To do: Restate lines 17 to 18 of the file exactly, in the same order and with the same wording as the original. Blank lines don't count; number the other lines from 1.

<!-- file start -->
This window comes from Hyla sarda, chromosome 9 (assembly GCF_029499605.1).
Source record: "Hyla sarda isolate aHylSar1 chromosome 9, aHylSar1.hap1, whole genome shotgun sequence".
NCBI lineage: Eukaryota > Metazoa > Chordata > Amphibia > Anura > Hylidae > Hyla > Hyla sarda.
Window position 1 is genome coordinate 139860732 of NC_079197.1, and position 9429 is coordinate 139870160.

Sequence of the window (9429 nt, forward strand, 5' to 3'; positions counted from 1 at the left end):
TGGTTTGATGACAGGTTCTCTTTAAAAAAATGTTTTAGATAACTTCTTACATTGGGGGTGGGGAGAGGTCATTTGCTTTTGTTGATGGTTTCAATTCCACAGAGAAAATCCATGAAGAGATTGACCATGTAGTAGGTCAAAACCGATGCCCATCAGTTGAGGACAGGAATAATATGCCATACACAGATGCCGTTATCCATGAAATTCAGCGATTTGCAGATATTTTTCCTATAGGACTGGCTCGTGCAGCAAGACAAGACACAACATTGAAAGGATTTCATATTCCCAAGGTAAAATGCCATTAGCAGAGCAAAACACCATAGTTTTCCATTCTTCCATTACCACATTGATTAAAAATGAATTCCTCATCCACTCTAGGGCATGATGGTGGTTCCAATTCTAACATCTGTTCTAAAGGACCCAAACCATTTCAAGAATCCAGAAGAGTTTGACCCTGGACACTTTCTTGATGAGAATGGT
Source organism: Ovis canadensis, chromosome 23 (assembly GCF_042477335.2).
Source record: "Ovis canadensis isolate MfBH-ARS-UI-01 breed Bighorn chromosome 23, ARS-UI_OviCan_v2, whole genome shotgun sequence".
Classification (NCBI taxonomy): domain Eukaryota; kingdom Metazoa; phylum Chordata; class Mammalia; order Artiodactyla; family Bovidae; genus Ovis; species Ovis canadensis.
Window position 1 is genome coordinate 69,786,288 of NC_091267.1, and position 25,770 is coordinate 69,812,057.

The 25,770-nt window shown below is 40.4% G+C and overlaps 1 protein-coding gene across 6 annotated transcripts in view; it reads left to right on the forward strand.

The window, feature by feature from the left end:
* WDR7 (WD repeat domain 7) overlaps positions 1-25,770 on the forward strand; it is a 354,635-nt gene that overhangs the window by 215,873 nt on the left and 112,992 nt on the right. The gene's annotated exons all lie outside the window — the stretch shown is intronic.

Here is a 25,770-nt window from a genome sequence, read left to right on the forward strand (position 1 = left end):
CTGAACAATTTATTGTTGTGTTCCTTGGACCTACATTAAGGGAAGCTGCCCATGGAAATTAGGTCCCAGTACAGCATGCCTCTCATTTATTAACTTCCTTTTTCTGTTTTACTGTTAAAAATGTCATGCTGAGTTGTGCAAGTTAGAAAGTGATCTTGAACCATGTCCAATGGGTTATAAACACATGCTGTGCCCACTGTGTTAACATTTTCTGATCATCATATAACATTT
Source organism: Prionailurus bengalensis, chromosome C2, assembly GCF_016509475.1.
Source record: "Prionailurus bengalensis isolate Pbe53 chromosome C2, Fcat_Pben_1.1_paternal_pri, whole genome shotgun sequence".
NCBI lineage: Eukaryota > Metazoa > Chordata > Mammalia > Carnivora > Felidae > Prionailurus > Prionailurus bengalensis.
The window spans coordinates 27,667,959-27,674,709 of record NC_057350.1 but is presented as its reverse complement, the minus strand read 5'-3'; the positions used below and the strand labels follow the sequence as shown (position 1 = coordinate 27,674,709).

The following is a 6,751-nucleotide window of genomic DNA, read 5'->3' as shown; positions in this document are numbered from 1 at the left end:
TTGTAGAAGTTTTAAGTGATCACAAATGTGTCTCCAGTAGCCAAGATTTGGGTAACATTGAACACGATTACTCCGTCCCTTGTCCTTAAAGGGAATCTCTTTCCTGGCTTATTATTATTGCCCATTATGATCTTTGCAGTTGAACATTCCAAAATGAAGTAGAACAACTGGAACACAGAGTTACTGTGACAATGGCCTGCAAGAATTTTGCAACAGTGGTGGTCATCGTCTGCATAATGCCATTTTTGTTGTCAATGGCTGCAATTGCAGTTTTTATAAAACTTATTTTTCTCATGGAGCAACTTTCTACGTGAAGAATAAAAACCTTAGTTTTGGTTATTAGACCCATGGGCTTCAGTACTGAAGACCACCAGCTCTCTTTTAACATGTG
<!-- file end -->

Source record: "Prionailurus bengalensis isolate Pbe53 chromosome C2, Fcat_Pben_1.1_paternal_pri, whole genome shotgun sequence".
NCBI lineage: Eukaryota > Metazoa > Chordata > Mammalia > Carnivora > Felidae > Prionailurus > Prionailurus bengalensis.